UConn’s evolving main campus and the changing needs of its students have led to adopting new routes for the HuskyGo bus system, starting in the fall 2018 semester. The changes in the routes – the first since 2011 – are designed to be more efficient for students and decrease the number of transfers that have to be made.
“We have lot of new buildings and spurs on campus, which resulted in us taking a long, hard look at our bus routes,” says Charlie Grab, general manager of UConn’s transportation fleet. “We needed to improve our efficiency. As a result of the new routes, we have one-seat rides from housing and parking areas to the core of campus.”
The bus routes do not crisscross campus like some did in the past. There are seven new routes, with color coding. Three of the routes (Blue, Red, and Green) begin and end at either residential locations or parking lots and have middle stops in the core of campus. The Orange and Yellow lines circulate just through the core, while the Purple and Silver lines reach some of the far ends of campus.
The Blue, Red, Green, Purple, and Silver lines have peak operating hours of 8 a.m. to 7 p.m. daily with off-peak hours from 7 a.m. to 8 a.m. and 7 p.m. to midnight. The Orange and Yellow lines will operate from 7 a.m. to midnight.
“There are a number of locations that now have direct service to the middle of campus that didn’t get serviced that way before,” says Grab. “Towers and I-lot are two examples of that. We also anticipated the opening of the Student Recreation Center in the fall of 2019 for these new routes.”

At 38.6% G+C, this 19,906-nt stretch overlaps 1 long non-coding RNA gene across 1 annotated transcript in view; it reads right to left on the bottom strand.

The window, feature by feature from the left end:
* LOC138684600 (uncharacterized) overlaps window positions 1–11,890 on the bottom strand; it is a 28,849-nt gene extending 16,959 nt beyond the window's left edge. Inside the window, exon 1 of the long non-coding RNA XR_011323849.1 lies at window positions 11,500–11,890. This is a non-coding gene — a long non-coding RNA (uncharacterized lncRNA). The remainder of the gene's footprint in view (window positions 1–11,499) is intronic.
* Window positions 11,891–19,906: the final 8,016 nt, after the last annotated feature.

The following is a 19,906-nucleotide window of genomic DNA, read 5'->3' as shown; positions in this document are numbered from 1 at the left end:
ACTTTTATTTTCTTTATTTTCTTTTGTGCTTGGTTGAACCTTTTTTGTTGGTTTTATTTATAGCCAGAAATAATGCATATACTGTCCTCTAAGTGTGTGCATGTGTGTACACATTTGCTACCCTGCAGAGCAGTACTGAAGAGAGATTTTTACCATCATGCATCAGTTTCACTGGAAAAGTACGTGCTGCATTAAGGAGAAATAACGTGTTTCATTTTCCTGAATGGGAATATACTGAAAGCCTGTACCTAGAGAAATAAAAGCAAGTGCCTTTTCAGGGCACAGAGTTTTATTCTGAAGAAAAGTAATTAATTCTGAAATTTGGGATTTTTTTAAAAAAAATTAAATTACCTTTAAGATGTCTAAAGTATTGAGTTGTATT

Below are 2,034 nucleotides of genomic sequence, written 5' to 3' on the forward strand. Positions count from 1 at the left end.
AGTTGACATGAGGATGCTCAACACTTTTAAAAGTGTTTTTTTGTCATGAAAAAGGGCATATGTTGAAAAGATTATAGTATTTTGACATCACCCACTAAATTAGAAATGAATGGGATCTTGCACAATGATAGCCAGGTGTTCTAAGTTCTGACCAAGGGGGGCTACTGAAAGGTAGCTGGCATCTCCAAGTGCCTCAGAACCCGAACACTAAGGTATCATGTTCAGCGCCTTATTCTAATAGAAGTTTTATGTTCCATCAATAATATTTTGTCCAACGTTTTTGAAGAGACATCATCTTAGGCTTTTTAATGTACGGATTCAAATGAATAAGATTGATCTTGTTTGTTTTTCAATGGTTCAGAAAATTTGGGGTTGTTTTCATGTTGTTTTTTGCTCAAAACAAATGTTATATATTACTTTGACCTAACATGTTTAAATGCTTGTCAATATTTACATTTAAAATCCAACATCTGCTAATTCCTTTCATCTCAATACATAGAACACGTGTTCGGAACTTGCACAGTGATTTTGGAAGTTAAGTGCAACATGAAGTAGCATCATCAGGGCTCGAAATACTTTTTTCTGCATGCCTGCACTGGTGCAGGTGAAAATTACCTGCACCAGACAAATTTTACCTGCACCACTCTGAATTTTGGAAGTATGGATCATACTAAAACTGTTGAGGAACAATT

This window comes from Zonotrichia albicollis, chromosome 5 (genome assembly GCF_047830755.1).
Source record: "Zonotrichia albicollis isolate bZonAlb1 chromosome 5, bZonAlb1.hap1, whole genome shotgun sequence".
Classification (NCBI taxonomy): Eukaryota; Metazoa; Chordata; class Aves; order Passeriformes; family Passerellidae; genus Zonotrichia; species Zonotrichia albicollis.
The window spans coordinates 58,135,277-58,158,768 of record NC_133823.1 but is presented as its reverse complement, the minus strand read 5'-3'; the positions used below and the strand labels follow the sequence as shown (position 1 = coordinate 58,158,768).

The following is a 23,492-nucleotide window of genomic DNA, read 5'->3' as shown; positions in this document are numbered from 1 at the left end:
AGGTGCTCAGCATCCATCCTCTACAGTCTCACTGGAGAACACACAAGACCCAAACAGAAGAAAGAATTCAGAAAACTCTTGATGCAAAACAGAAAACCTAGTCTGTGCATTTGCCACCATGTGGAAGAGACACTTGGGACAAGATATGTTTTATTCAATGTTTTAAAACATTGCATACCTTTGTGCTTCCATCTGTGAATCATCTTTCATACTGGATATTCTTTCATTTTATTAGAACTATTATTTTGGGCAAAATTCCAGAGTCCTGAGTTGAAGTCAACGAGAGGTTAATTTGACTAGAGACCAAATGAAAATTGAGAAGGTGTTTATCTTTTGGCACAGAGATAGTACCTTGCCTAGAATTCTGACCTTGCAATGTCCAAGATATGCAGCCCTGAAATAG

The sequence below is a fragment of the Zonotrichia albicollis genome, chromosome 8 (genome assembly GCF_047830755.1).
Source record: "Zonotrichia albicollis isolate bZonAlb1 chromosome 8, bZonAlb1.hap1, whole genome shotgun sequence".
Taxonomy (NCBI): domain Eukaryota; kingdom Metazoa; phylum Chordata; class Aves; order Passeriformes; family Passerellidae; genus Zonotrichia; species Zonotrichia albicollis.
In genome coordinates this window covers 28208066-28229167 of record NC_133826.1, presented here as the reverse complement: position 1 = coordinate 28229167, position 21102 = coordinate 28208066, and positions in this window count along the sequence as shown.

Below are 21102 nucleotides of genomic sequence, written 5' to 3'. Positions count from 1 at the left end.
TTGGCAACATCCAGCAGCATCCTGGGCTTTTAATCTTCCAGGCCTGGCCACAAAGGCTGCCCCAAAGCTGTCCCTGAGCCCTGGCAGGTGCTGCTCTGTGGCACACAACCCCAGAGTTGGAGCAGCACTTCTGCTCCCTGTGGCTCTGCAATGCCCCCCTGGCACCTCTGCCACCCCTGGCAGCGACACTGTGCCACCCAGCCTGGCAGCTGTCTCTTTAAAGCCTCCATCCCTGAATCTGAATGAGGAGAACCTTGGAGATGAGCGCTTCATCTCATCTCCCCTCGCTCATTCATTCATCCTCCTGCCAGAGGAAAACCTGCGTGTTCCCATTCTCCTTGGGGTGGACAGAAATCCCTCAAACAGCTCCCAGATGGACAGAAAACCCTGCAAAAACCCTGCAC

Grab says a number of factors went in to determining the new routes, with ridership data being key. The HuskyGo system provides 10,000 rides per day during the academic year, for a total of 1.4 million rides over an eight-month period.
“We had some routes that did not make sense,” says Grab. “We used to run a bus between the Towers and Hilltop dorms, there wasn’t a need for that. With all the changes on campus, we really had some crazy routes.”
He says ridership data shows that the primary use of the bus system is for students to get to class, whether from residence halls or commuter lots.
“We found out that the buses are being used primarily for transportation to class, when speed and efficiency is needed,” Grab says. “Students aren’t using the buses as much to visit their friends in other dorms or to go get something to eat.”
The two routes in the core of campus, the Orange and Yellow lines, give students an important option.
“It is going to be easy to get around the campus core on the bus,” says Grab, with the Orange line making the loop in eight minutes and the Yellow line in 15. “So students will be able to take a bus to the center of campus, and then transfer for a quick ride or have a short walk to their final destination.”
Mass transportation at UConn dates back to the 1920s, when the entire system was student-run. Now, there are 40 drivers under contract, supplemented by approximately 60 student drivers. Facilities & Transportation are also responsible for the maintenance of the bus fleet and the entire university fleet. A staff of eight people does maintenance for about 600 vehicles.
The buses are highly visible on campus, and serve as a great way to promote the University, with colorful graphics that highlight UConn’s strengths.
“We make sure freshmen learn about the buses right away, and use them for their whole time here, and we do give-aways and try to grow the system,” Grab says. “It really can be a lot of fun.”